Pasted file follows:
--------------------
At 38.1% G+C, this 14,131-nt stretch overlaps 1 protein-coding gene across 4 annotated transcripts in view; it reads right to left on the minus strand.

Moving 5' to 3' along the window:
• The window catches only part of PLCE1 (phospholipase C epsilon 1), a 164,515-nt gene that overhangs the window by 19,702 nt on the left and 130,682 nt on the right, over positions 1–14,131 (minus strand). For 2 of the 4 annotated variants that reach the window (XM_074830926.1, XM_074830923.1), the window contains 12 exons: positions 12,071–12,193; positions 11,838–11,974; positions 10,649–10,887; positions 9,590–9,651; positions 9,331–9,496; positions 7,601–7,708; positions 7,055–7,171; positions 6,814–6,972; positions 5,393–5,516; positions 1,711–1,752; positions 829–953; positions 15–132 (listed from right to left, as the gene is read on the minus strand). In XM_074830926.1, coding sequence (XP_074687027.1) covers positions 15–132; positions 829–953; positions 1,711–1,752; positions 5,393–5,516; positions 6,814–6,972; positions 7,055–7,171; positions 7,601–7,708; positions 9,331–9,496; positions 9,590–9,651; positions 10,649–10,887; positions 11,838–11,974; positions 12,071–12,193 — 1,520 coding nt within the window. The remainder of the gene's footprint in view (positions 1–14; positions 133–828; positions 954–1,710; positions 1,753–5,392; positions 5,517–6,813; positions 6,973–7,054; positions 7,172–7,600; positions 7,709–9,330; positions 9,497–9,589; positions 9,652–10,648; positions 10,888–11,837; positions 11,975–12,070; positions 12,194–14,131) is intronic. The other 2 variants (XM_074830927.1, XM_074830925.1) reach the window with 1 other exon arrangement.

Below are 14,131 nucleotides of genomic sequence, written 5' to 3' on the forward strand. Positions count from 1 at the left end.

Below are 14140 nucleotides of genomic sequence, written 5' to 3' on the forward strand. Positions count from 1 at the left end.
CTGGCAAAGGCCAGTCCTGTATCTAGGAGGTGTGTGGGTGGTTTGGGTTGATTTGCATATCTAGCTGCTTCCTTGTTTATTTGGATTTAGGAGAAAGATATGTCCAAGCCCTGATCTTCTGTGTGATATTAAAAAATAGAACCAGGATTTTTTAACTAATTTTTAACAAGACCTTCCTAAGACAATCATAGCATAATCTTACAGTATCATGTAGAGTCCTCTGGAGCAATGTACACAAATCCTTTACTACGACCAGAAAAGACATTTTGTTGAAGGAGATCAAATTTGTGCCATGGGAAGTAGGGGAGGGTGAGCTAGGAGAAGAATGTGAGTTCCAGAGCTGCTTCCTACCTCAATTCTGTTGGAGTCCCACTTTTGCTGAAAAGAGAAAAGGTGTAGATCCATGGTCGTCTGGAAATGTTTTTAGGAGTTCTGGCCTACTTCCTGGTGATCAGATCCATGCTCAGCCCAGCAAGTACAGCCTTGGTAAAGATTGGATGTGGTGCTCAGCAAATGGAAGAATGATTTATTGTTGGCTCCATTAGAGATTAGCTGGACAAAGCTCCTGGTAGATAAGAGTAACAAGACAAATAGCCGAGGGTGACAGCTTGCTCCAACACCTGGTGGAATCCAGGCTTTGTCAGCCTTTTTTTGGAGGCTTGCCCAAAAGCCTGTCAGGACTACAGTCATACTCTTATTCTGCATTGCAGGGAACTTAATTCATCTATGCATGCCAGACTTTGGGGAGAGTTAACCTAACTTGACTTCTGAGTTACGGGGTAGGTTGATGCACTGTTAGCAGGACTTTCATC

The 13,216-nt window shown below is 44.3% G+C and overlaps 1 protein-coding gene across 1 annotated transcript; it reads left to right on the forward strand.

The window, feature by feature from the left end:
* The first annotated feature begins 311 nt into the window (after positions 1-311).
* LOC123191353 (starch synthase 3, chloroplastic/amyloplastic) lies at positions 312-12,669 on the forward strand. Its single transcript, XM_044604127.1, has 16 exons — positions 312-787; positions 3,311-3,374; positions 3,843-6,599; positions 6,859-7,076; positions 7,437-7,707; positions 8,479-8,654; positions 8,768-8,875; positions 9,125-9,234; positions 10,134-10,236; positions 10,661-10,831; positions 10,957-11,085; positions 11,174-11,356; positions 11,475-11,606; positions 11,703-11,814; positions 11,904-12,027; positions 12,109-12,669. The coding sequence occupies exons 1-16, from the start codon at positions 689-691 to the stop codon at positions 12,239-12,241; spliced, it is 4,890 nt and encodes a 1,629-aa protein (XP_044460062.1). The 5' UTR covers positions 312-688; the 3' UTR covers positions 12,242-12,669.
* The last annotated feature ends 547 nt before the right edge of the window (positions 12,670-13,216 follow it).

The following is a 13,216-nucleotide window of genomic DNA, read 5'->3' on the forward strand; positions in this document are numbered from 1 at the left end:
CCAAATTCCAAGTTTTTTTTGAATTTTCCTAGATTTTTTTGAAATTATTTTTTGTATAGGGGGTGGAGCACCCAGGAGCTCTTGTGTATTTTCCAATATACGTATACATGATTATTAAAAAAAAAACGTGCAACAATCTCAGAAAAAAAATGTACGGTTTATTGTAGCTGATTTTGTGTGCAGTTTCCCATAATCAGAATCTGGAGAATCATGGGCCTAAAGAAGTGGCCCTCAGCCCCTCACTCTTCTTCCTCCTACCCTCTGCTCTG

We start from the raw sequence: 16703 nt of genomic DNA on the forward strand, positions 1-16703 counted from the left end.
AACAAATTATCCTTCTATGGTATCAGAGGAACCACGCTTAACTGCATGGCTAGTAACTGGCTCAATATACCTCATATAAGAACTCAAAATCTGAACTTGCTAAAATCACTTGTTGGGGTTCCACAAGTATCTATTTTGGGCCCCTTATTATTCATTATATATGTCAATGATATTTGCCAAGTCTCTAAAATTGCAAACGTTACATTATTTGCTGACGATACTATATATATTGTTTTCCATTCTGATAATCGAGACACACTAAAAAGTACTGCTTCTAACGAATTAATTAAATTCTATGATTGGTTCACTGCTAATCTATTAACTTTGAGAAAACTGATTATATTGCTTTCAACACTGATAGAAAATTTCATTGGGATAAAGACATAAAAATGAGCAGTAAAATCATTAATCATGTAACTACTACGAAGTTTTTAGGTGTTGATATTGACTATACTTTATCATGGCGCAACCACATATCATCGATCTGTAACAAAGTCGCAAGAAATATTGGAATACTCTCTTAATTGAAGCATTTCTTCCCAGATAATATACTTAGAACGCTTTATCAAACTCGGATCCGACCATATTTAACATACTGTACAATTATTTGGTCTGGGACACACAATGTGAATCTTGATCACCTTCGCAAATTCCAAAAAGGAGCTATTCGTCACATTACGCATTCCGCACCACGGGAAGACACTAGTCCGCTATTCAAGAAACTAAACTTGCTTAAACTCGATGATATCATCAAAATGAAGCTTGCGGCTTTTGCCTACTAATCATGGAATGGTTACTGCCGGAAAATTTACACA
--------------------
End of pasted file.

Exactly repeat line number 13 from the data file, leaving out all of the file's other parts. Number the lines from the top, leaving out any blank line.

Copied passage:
CCAAATTCCAAGTTTTTTTTGAATTTTCCTAGATTTTTTTGAAATTATTTTTTGTATAGGGGGTGGAGCACCCAGGAGCTCTTGTGTATTTTCCAATATACGTATACATGATTATTAAAAAAAAAACGTGCAACAATCTCAGAAAAAAAATGTACGGTTTATTGTAGCTGATTTTGTGTGCAGTTTCCCATAATCAGAATCTGGAGAATCATGGGCCTAAAGAAGTGGCCCTCAGCCCCTCACTCTTCTTCCTCCTACCCTCTGCTCTG